- 216 Russell Street - Many corner and small stores contribute to Newtown’s character. The florist shop at no. 216 was a store and post office in 1921 with the shop residence next door.
Turn right into Holberton Street.
- 141 and 139A Holberton Street - At 141 and 139A Holberton Street the butcher’s shop and post office remain but with new uses. The street is named after Frederick Hurrell Holberton, Toowoomba businessman and member of the Queensland Legislative Council whose home, now Ascot, was built in 1876.
- 102 Taylor Street - The former convenience store at 102 Taylor Street, on the western corner, dates from at least the 1930s. Walk to the State Rose Garden in Newtown Park.
- 147 Taylor Street – State Rose Garden - Gowrie Shire Council purchased land from Henry Pottinger for the Park in 1912. In 1913 the 11th Infantry Regiment of the Citizens’ Forces and in 1923 the 11th Light Horse Regiment camped in the park. Plaques on site record the rose garden’s history.
Self-directed drive suggested places of interest:
• Weetwood – 423-427 Tor Street
• Ascot – 15 Newmarket Street
• Tor – 7 Devon Street
• Clifford Park racecourse – 37 Hursley Road
• Newtown State Primary School – 24 Albert Street
• Old picture theatre, shops & hotel – 65 Anzac Avenue
• Elphin house – 24 Anzac Avenue
• The Glennie School – 246A-248 Herries Street
• St Mary’s College – 129 West Street
• Kerrilaw building – within St Ursula’s College, 38 Taylor Street
• World War II huts –2-14 Fanny Street
• St Rest house – 3 Gladstone Street
Acknowledgement: Sketches by Ivan McDonald. Thanks to residents and contributors for preparing the text.
Allow approximately 1 hour at a brisk pace or over an hour at a leisurely pace to complete this walk.
Browse the interactive online map.
Download the Queens Park and surrounds historic walk brochure (PDF for print).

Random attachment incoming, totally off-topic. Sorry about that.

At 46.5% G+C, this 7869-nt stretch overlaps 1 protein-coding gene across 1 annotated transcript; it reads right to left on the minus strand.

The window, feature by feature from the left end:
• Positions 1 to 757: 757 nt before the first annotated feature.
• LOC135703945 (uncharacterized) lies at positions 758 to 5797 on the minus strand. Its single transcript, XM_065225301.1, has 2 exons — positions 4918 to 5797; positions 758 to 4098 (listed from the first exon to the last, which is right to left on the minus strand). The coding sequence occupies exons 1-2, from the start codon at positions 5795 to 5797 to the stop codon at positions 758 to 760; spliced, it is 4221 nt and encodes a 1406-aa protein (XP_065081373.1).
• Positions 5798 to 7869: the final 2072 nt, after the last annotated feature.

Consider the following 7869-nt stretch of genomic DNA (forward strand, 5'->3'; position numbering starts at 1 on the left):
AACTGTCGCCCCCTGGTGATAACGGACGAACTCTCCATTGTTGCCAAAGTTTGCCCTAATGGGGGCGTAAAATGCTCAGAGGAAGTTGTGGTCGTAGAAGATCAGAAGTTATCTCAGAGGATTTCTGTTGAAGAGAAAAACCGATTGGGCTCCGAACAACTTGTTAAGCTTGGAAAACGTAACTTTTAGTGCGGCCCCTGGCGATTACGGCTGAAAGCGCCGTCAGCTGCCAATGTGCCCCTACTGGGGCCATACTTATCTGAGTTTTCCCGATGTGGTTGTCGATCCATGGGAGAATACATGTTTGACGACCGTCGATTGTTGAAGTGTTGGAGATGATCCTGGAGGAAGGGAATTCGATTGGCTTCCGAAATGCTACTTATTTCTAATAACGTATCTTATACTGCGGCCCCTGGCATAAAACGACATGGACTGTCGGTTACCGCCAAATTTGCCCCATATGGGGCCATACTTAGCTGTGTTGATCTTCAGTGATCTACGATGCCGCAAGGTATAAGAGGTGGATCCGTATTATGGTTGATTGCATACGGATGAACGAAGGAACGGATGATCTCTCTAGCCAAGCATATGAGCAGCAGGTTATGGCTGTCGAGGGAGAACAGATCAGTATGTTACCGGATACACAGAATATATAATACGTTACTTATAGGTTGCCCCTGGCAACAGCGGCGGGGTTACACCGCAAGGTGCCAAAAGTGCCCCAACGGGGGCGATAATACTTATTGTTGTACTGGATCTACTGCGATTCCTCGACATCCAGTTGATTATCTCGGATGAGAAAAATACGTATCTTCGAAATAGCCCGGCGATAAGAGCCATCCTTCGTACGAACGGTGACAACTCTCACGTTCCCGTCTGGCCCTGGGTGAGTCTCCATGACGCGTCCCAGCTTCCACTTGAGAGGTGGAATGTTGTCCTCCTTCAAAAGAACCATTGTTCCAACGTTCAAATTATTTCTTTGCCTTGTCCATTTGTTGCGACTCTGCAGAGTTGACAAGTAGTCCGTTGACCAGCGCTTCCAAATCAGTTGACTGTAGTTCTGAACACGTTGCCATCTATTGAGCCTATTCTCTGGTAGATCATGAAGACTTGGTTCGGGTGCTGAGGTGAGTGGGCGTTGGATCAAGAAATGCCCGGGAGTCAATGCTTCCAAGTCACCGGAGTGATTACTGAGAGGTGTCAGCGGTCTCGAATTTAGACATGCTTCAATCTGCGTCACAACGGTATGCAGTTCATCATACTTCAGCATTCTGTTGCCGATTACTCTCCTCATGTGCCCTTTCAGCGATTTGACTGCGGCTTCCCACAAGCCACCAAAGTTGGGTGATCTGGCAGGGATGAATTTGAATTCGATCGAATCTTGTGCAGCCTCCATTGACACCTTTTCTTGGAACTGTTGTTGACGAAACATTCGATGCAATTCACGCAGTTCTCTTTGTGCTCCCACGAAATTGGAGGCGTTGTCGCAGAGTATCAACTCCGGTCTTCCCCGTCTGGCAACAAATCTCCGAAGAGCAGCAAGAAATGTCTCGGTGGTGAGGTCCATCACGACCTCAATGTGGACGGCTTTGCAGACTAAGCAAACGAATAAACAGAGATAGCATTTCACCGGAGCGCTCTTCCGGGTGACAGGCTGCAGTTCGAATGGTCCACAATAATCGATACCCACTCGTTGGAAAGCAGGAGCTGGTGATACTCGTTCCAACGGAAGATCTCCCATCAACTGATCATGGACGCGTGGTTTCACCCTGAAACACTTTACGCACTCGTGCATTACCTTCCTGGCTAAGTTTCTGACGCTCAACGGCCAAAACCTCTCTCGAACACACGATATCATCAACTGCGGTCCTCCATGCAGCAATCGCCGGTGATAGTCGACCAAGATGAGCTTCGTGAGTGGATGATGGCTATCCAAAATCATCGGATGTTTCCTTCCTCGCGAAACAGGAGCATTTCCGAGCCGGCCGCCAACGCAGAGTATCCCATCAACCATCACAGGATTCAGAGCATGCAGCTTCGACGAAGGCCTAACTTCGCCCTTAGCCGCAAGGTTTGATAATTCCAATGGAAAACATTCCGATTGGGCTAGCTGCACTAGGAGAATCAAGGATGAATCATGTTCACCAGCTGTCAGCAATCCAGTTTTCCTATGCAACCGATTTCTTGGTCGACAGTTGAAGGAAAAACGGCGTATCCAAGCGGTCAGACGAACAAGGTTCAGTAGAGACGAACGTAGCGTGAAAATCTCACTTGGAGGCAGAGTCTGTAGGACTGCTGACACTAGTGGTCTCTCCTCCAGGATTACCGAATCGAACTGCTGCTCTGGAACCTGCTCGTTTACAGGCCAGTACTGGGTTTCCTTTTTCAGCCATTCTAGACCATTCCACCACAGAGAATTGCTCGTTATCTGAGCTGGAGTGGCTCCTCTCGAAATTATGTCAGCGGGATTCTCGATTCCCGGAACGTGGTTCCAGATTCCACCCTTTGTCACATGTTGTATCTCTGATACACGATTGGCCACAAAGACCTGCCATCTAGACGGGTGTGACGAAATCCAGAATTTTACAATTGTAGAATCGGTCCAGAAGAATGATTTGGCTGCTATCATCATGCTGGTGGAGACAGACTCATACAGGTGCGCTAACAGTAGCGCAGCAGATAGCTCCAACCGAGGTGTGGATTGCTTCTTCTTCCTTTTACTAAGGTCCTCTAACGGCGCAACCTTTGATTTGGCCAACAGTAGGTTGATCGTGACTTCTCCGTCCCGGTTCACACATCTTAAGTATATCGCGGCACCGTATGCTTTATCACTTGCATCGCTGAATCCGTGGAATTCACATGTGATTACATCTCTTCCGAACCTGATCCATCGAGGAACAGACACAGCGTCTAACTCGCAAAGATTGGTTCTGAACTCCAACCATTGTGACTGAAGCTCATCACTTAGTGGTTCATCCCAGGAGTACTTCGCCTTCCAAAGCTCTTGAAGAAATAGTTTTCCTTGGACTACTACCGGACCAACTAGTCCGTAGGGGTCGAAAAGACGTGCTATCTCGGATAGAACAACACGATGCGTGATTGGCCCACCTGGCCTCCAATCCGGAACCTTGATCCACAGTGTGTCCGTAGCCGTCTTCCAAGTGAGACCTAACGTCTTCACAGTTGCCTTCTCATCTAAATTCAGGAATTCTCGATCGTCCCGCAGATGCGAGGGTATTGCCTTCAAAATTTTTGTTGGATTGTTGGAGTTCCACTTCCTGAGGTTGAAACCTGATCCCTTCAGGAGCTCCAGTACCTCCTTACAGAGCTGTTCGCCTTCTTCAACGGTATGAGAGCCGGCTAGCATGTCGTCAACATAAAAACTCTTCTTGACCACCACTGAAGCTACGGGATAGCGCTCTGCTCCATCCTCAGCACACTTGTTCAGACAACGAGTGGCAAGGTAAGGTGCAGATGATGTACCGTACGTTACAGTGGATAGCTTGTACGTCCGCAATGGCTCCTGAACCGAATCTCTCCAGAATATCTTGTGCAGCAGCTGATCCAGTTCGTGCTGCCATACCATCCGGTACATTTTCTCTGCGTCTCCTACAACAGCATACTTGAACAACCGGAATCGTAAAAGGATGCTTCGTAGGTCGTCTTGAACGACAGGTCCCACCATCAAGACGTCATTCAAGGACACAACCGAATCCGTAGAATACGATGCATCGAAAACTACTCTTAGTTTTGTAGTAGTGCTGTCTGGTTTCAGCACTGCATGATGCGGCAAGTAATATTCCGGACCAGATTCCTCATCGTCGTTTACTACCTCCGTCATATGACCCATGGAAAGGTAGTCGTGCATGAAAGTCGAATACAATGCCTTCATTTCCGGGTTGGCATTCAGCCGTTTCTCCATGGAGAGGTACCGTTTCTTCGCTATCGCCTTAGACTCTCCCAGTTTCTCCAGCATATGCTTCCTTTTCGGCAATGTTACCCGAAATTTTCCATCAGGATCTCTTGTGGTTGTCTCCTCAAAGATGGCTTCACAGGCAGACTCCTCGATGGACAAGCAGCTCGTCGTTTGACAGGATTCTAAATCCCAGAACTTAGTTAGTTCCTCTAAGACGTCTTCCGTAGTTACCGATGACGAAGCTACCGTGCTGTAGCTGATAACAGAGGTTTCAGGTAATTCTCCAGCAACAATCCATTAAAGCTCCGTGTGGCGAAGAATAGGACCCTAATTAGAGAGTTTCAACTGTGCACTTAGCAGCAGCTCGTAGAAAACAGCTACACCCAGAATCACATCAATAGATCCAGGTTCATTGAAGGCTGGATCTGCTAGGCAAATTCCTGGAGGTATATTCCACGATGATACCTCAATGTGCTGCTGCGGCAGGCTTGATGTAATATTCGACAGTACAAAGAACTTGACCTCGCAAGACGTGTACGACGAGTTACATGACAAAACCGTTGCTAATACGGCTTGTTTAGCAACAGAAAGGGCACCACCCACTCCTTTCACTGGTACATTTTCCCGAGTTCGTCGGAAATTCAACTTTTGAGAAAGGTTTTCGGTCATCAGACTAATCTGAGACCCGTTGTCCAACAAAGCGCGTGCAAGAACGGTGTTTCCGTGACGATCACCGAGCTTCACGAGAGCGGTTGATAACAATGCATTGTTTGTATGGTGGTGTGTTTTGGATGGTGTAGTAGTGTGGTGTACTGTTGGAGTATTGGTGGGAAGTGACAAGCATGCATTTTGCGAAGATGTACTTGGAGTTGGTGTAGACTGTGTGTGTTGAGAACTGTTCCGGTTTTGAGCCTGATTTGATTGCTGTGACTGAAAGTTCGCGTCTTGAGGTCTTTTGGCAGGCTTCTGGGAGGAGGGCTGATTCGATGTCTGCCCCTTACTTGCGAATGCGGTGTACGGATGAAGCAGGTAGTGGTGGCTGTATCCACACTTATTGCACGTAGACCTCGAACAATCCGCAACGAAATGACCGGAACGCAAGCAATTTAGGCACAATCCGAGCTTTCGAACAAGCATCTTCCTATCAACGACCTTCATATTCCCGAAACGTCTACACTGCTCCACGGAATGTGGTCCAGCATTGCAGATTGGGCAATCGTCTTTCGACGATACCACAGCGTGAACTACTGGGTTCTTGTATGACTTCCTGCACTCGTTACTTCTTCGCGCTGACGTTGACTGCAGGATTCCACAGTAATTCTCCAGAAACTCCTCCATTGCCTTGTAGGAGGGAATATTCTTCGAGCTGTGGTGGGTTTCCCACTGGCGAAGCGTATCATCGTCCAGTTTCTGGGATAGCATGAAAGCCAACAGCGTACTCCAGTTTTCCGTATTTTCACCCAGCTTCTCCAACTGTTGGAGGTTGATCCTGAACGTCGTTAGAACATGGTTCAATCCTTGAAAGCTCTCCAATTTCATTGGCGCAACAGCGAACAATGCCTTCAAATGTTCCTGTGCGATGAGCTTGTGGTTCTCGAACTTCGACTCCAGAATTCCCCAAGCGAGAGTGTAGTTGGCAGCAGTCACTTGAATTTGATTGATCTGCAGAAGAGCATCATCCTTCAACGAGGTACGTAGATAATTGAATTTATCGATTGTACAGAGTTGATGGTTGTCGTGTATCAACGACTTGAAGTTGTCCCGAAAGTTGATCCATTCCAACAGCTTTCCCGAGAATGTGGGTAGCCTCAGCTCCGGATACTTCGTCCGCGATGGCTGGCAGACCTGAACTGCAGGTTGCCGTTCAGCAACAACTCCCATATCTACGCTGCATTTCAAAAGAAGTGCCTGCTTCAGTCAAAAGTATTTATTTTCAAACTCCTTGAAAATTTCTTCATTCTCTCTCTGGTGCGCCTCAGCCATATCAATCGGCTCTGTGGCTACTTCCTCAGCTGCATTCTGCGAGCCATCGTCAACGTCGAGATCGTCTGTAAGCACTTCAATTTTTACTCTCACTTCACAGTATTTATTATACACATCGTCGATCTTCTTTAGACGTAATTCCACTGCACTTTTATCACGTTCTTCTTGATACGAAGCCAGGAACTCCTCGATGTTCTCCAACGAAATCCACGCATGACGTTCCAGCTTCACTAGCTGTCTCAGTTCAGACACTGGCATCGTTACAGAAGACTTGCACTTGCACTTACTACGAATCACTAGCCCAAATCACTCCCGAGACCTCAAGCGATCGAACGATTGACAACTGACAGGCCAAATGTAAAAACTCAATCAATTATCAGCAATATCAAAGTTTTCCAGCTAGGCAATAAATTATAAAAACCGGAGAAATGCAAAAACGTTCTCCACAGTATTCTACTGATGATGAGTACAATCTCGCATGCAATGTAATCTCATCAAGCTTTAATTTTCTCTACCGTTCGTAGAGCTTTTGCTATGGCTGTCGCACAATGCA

The Queens Park and surrounds historic walk
Commence the walk at the park’s entrance arch in Lindsay Street.
- Queens Park 43-79 Lindsay Street (alt 77 – 119 Margaret St) - Work commenced on the Botanic Gardens in 1875 and planting has continued steadily since then. This area is now known as Queens Park Gardens. The entrance arch in Lindsay Street is made of local Helidon sandstone and was erected in 1987.
Walk into the gardens, noting the nearby pillars donated after the removal of the National Australia Bank in Ruthven Street.
Queens Park was originally the Government Camping Reserve covering 60 acres. Toowoomba’s Christmas races were held on the grounds in 1860 and clay was dug from the ground for brick making. The early curators, Way and Harding, were faced with the mammoth task of creating a park from an area covered with fallen trees, clay pits and general rubbish. Mr Way established a botanical garden in this corner of the park. He also planted 11 acres with experimental crops of new cereals, fruit trees and other crops. Most of the trees were planted c. 1900 but some are well over 100 years old.
Alfred Thomas memorial - The Alfred Thomas Memorial (see image on right) was erected in memory of Alfred Thomas, who had been the supervisor of the Southern and Western Railways in the 1870s. His drowning in Sydney Harbour in 1881 shocked the local community, who donated the money to build this memorial. The structure was originally located on the corner of Margaret and Ruthven streets but was relocated during the 1890s. Wander around and enjoy this formal garden area and then walk to Campbell Street to view the next site.